Last night Australians had a chance to watch an hour long ‘Q & A’ talkback program on ABC-TV featuring just one guest: former Australian Prime Minister John Howard.
Tweeted before the show began: life imitates Twitter?
Twitter users had been circling the #qanda hashtag for days beforehand, like vultures in anticipation. Quite a few of these more-enthusiastic-than-usual-tweeters were in an ugly mood. I was one of them.
An hour or so before the program I tweeted a simple invitation: ‘Retweet if you agree John Howard is a War Criminal‘. That had roughly 20 takers. Things were warming up.
In the event, while more than half of the show was tedious dross, the carefully staged-managed simulacrum of open-access TV did throw up a couple of surprises.
One was planned. The other was not.
John Howard: enjoying himself
David Hicks – one of the two Australians incarcerated for years in Guantanamo Bay – called in with a pre-recorded question delivered in video format. He asked a fair question and received a characteristically slippery reply.
When you were Prime Minister, you left me in Guantanamo Bay for five and a half years. During that time I was detained without charge for a long time; I was denied a fair trial; I was tortured. Do you believe that I was treated humanely and that the military commission was a fair system?
I won’t repeat Howard’s evasive reply here (it’s in the program transcript), but his opening gambit encapsulates the smugness of the man: “isn’t it a great country that allows this kind of exchange to occur!”
The unexpected surprise was when Peter Gray, an member of the audience from Newcastle, stood up and flung both of his shoes at Howard after receiving an unsatisfactory response to his question about the Iraq War.
This is the second in a series of notable shoe-flinging incidents, as an irate global public expresses growing frustration that Howard, Blair and Bush still go unpunished. The first, of course, was the epic shoe-throwing of Muntadhar al-Zaidi which I reported on back in December 2008: Bush=Dog Slur Sparks World Outrage. Gray is following in al-Zaidi’s illustrious footprints.
Gray is clear about his motivations:
“I did it so there was a chance that thousands of people, tens of thousands of people, in the rest of the world, particularly in the Middle East, could see that not every Australian was behind the decision to invade and rule in the country of Iraq,” Gray told the ABC. “I did it for tens of thousands, hundreds of thousands of dead and those that are still living.“
He told a reporter from 9News: “I wanted to show them that the decision (to invade Iraq) was made by a small cabal of nasty men” and added “I think it’s rather ridiculous to call (shoethrowing) an act of violence when the real subject of the conversation should be Australia’s involvement in an illegal war and John Howard’s responsibility for that.”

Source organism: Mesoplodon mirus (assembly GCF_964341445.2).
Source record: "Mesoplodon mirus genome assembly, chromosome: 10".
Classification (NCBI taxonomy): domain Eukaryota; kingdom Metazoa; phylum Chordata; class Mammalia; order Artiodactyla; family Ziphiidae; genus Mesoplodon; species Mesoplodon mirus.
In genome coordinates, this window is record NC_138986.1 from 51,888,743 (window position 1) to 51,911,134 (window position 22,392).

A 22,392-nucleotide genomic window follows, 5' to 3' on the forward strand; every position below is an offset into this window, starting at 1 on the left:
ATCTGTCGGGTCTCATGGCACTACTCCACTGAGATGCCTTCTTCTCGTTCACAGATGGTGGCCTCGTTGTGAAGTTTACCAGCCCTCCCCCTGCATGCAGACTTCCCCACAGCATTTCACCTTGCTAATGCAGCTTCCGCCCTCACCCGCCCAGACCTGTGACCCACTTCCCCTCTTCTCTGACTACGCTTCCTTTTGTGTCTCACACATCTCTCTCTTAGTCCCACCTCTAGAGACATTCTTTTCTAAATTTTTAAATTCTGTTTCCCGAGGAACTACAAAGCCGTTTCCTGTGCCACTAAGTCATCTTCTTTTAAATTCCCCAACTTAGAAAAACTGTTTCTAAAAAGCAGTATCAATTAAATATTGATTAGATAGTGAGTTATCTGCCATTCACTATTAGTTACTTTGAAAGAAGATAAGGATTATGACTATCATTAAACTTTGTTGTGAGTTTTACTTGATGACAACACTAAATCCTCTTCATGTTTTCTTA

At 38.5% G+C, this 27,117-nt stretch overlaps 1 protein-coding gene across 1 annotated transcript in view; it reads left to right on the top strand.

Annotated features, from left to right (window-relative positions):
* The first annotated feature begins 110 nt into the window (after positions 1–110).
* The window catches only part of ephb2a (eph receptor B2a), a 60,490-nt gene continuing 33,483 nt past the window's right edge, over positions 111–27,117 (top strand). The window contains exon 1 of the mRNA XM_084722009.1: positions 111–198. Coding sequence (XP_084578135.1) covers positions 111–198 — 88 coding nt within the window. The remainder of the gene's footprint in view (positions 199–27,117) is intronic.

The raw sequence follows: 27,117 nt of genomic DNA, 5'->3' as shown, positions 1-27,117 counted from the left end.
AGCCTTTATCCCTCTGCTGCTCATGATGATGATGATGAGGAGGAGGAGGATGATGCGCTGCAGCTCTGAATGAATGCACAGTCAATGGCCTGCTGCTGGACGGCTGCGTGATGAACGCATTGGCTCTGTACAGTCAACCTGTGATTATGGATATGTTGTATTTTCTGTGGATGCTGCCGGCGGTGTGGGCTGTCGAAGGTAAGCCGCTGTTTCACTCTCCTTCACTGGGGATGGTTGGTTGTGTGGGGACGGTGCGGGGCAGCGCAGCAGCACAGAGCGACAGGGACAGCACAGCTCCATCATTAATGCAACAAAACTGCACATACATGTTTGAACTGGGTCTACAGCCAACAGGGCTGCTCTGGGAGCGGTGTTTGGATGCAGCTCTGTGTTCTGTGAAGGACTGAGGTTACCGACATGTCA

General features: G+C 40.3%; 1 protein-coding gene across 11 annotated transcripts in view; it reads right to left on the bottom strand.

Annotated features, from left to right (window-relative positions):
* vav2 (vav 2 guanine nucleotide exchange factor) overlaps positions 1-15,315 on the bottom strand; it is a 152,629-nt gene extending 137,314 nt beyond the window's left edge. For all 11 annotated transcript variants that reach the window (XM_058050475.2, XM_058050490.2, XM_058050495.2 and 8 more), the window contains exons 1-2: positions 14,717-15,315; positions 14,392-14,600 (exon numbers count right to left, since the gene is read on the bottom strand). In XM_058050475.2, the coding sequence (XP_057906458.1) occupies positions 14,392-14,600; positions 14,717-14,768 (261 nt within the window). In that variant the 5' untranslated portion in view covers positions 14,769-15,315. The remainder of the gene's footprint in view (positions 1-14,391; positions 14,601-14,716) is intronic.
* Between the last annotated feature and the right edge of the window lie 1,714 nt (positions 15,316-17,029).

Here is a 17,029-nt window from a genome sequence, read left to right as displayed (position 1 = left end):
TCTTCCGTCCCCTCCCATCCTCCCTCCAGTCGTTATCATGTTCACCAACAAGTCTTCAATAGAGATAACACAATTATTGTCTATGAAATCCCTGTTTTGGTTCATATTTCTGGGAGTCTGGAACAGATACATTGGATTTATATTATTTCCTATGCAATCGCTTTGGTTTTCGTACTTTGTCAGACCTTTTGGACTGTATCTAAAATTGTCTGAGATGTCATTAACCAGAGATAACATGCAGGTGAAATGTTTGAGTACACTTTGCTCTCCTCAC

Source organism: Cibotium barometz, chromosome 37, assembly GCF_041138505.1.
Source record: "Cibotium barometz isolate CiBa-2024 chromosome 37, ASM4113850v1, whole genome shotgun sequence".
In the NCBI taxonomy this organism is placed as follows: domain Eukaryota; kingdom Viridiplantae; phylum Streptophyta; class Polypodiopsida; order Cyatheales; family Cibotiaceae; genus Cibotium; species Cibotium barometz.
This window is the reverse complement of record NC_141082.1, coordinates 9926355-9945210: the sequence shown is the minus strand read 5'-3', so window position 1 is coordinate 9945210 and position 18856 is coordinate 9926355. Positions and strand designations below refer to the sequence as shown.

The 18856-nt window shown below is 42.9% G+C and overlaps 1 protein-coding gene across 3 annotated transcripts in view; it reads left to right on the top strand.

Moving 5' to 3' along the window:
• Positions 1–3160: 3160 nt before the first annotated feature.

Peter Gray: a better face of Australia
Mr Gray speaks for me on this – and for a lot of other Australians.
I bet his plucky action and well-chosen words, already reported overseas, do more for the safety of Australians travelling abroad than any of the bombastic, spook-inspired ‘initiatives’ of the Howard Government during its 11 sorry years. The odious policies of Howard and the people he works for have made the world more dangerous for Australians. Gray shows there’s a much better side to the Australian people.
Howard should be facing a war crimes tribunal – not grumbling that he hasn’t been handed his preferred sinecure in international cricket or satiating his ego at book launches.
Q & A Executive Producer Peter McEvoy said today this was the first ‘security’ incident in the history of the ABC TV program, which always involves audience participation. He noted extra security measures had been taken because Howard was considered ‘controversial’. But if people in the audience want to take off their shoes and fling them, McEnvoy explained, there’s nothing much to be done. Even George Bush got the shoe…
Shoe flinging incidents highlight, in microcosm, the vacuous approach to ‘security’ foisted on the western world in recent years by our courrupted leadership.
Iraq Body Count: low-end estimates
No one would think of flinging shoes at a television panel under normal circumstances. ‘Security’ is unecessary given the respect people normally accord their fellow human beings.
But war crimes are beyond ‘normal circumstances’. Many of us find it deeply offensive to have the likes of Blair and Howard paraded on our screens like elder statesmen. They are not. They lied – so others died (in vast numbers). Their behaviour was despicable in the most fundamental way. Yet to this day their appear unruffled and quite unapologetic. They even spruik for more illegal wars!
Howard was among a group of high-level political operatives tasked – at a crucial time in history – with selling their people the notion that security is found in overwhelming force and that ‘security’ is the best defense of ‘freedom’.
Both parts of the proposition are untrue.
But of course, the lies don’t end there. Related to the topic of Australia’s overseas wars are trigger events that justified them – notably 9-11. Hard questions about that topic have yet to be aired on Australia’s public television.
In that respect, the shoe-throwing incident may have been a relief to ABC management. At least no-one in the QandA audience asked a probing question about the “nothing to discuss” Origin Myth of the War on Terror!
No-one has, so far…